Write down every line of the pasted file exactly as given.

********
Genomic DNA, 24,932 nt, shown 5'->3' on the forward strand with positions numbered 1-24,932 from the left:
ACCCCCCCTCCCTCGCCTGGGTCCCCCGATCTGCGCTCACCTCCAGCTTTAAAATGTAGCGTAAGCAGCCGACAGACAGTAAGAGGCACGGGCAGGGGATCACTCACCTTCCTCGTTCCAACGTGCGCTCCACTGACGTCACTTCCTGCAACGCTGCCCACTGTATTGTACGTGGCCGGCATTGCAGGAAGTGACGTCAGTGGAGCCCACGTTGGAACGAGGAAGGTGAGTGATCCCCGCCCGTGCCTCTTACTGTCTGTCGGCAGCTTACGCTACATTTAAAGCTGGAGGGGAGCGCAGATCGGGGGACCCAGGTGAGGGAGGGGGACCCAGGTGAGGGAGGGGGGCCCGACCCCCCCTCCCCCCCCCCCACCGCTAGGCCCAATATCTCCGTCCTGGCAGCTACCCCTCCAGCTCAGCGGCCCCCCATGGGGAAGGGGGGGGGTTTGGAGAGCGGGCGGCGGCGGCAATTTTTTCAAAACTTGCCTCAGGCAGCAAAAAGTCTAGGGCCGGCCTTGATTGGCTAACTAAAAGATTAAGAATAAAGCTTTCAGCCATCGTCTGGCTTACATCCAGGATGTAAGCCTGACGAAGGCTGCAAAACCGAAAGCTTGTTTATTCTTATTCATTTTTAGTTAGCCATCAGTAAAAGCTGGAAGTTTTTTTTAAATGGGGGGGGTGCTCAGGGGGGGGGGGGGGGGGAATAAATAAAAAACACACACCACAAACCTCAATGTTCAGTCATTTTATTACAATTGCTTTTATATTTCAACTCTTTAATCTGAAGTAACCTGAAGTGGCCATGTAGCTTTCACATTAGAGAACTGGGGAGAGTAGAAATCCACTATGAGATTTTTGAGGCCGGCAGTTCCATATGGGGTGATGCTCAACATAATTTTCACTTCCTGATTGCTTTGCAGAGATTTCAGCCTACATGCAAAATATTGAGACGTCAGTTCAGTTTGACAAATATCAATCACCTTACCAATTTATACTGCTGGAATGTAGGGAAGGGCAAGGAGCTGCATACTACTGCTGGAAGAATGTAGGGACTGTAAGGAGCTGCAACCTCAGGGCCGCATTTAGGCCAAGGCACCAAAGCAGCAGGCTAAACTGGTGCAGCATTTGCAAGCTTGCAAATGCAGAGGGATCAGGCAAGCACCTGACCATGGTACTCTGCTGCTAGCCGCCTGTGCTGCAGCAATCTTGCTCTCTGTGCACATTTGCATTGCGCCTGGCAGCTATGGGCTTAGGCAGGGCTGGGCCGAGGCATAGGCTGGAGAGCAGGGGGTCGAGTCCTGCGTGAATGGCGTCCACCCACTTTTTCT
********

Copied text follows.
Genomic DNA, 24,932 nt, shown 5'->3' on the forward strand with positions numbered 1-24,932 from the left:
ACCCCCCCTCCCTCGCCTGGGTCCCCCGATCTGCGCTCACCTCCAGCTTTAAAATGTAGCGTAAGCAGCCGACAGACAGTAAGAGGCACGGGCAGGGGATCACTCACCTTCCTCGTTCCAACGTGCGCTCCACTGACGTCACTTCCTGCAACGCTGCCCACTGTATTGTACGTGGCCGGCATTGCAGGAAGTGACGTCAGTGGAGCCCACGTTGGAACGAGGAAGGTGAGTGATCCCCGCCCGTGCCTCTTACTGTCTGTCGGCAGCTTACGCTACATTTAAAGCTGGAGGGGAGCGCAGATCGGGGGACCCAGGTGAGGGAGGGGGACCCAGGTGAGGGAGGGGGGCCCGACCCCCCCTCCCCCCCCCCCACCGCTAGGCCCAATATCTCCGTCCTGGCAGCTACCCCTCCAGCTCAGCGGCCCCCCATGGGGAAGGGGGGGGGTTTGGAGAGCGGGCGGCGGCGGCAATTTTTTCAAAACTTGCCTCAGGCAGCAAAAAGTCTAGGGCCGGCCTTGATTGGCTAACTAAAAGATTAAGAATAAAGCTTTCAGCCATCGTCTGGCTTACATCCAGGATGTAAGCCTGACGAAGGCTGCAAAACCGAAAGCTTGTTTATTCTTATTCATTTTTAGTTAGCCATCAGTAAAAGCTGGAAGTTTTTTTTAAATGGGGGGGGTGCTCAGGGGGGGGGGGGGGGGGAATAAATAAAAAACACACACCACAAACCTCAATGTTCAGTCATTTTATTACAATTGCTTTTATATTTCAACTCTTTAATCTGAAGTAACCTGAAGTGGCCATGTAGCTTTCACATTAGAGAACTGGGGAGAGTAGAAATCCACTATGAGATTTTTGAGGCCGGCAGTTCCATATGGGGTGATGCTCAACATAATTTTCACTTCCTGATTGCTTTGCAGAGATTTCAGCCTACATGCAAAATATTGAGACGTCAGTTCAGTTTGACAAATATCAATCACCTTACCAATTTATACTGCTGGAATGTAGGGAAGGGCAAGGAGCTGCATACTACTGCTGGAAGAATGTAGGGACTGTAAGGAGCTGCAACCTCAGGGCCGCATTTAGGCCAAGGCACCAAAGCAGCAGGCTAAACTGGTGCAGCATTTGCAAGCTTGCAAATGCAGAGGGATCAGGCAAGCACCTGACCATGGTACTCTGCTGCTAGCCGCCTGTGCTGCAGCAATCTTGCTCTCTGTGCACATTTGCATTGCGCCTGGCAGCTATGGGCTTAGGCAGGGCTGGGCCGAGGCATAGGCTGGAGAGCAGGGGGTCGAGTCCTGCGTGAATGGCGTCCACCCACTTTTTCT